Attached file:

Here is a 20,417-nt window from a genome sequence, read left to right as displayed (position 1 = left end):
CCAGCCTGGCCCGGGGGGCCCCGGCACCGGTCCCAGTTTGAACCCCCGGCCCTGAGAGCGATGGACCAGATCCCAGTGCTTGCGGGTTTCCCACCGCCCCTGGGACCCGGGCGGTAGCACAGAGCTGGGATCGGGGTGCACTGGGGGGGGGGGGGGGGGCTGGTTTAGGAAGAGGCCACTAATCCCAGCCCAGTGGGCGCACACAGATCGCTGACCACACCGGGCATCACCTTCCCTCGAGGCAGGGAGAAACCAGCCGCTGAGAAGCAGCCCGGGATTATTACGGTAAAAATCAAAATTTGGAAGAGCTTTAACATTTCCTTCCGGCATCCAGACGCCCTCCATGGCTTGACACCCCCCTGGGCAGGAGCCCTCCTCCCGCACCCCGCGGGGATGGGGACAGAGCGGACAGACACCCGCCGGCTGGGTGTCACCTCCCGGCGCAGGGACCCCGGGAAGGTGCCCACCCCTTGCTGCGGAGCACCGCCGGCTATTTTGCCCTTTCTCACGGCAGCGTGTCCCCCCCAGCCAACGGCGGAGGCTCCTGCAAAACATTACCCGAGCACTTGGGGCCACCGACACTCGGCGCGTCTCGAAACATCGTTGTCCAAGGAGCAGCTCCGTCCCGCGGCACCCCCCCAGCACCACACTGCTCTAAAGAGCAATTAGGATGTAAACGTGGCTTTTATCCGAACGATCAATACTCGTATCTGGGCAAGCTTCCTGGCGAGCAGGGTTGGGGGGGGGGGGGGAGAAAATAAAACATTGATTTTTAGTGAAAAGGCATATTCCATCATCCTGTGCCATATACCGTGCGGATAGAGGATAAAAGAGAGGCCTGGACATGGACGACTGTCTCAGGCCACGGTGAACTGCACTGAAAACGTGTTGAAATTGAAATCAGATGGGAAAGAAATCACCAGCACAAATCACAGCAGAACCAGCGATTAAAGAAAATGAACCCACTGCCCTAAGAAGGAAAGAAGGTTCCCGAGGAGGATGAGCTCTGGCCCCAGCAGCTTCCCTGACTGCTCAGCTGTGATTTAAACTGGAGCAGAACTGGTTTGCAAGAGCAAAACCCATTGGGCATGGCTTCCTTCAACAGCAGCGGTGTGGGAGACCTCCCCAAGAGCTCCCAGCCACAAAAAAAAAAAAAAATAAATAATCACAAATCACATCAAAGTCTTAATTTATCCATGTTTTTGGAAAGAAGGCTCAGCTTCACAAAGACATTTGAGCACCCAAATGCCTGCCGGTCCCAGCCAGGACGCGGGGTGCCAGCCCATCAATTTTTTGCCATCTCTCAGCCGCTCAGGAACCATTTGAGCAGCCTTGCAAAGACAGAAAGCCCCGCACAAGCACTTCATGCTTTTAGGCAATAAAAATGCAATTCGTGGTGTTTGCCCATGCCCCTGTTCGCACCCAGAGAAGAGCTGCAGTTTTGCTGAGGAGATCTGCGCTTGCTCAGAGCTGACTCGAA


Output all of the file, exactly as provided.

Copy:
Here is a 20,417-nt window from a genome sequence, read left to right as displayed (position 1 = left end):
CCAGCCTGGCCCGGGGGGCCCCGGCACCGGTCCCAGTTTGAACCCCCGGCCCTGAGAGCGATGGACCAGATCCCAGTGCTTGCGGGTTTCCCACCGCCCCTGGGACCCGGGCGGTAGCACAGAGCTGGGATCGGGGTGCACTGGGGGGGGGGGGGGGGGCTGGTTTAGGAAGAGGCCACTAATCCCAGCCCAGTGGGCGCACACAGATCGCTGACCACACCGGGCATCACCTTCCCTCGAGGCAGGGAGAAACCAGCCGCTGAGAAGCAGCCCGGGATTATTACGGTAAAAATCAAAATTTGGAAGAGCTTTAACATTTCCTTCCGGCATCCAGACGCCCTCCATGGCTTGACACCCCCCTGGGCAGGAGCCCTCCTCCCGCACCCCGCGGGGATGGGGACAGAGCGGACAGACACCCGCCGGCTGGGTGTCACCTCCCGGCGCAGGGACCCCGGGAAGGTGCCCACCCCTTGCTGCGGAGCACCGCCGGCTATTTTGCCCTTTCTCACGGCAGCGTGTCCCCCCCAGCCAACGGCGGAGGCTCCTGCAAAACATTACCCGAGCACTTGGGGCCACCGACACTCGGCGCGTCTCGAAACATCGTTGTCCAAGGAGCAGCTCCGTCCCGCGGCACCCCCCCAGCACCACACTGCTCTAAAGAGCAATTAGGATGTAAACGTGGCTTTTATCCGAACGATCAATACTCGTATCTGGGCAAGCTTCCTGGCGAGCAGGGTTGGGGGGGGGGGGGGAGAAAATAAAACATTGATTTTTAGTGAAAAGGCATATTCCATCATCCTGTGCCATATACCGTGCGGATAGAGGATAAAAGAGAGGCCTGGACATGGACGACTGTCTCAGGCCACGGTGAACTGCACTGAAAACGTGTTGAAATTGAAATCAGATGGGAAAGAAATCACCAGCACAAATCACAGCAGAACCAGCGATTAAAGAAAATGAACCCACTGCCCTAAGAAGGAAAGAAGGTTCCCGAGGAGGATGAGCTCTGGCCCCAGCAGCTTCCCTGACTGCTCAGCTGTGATTTAAACTGGAGCAGAACTGGTTTGCAAGAGCAAAACCCATTGGGCATGGCTTCCTTCAACAGCAGCGGTGTGGGAGACCTCCCCAAGAGCTCCCAGCCACAAAAAAAAAAAAAAATAAATAATCACAAATCACATCAAAGTCTTAATTTATCCATGTTTTTGGAAAGAAGGCTCAGCTTCACAAAGACATTTGAGCACCCAAATGCCTGCCGGTCCCAGCCAGGACGCGGGGTGCCAGCCCATCAATTTTTTGCCATCTCTCAGCCGCTCAGGAACCATTTGAGCAGCCTTGCAAAGACAGAAAGCCCCGCACAAGCACTTCATGCTTTTAGGCAATAAAAATGCAATTCGTGGTGTTTGCCCATGCCCCTGTTCGCACCCAGAGAAGAGCTGCAGTTTTGCTGAGGAGATCTGCGCTTGCTCAGAGCTGACTCGAA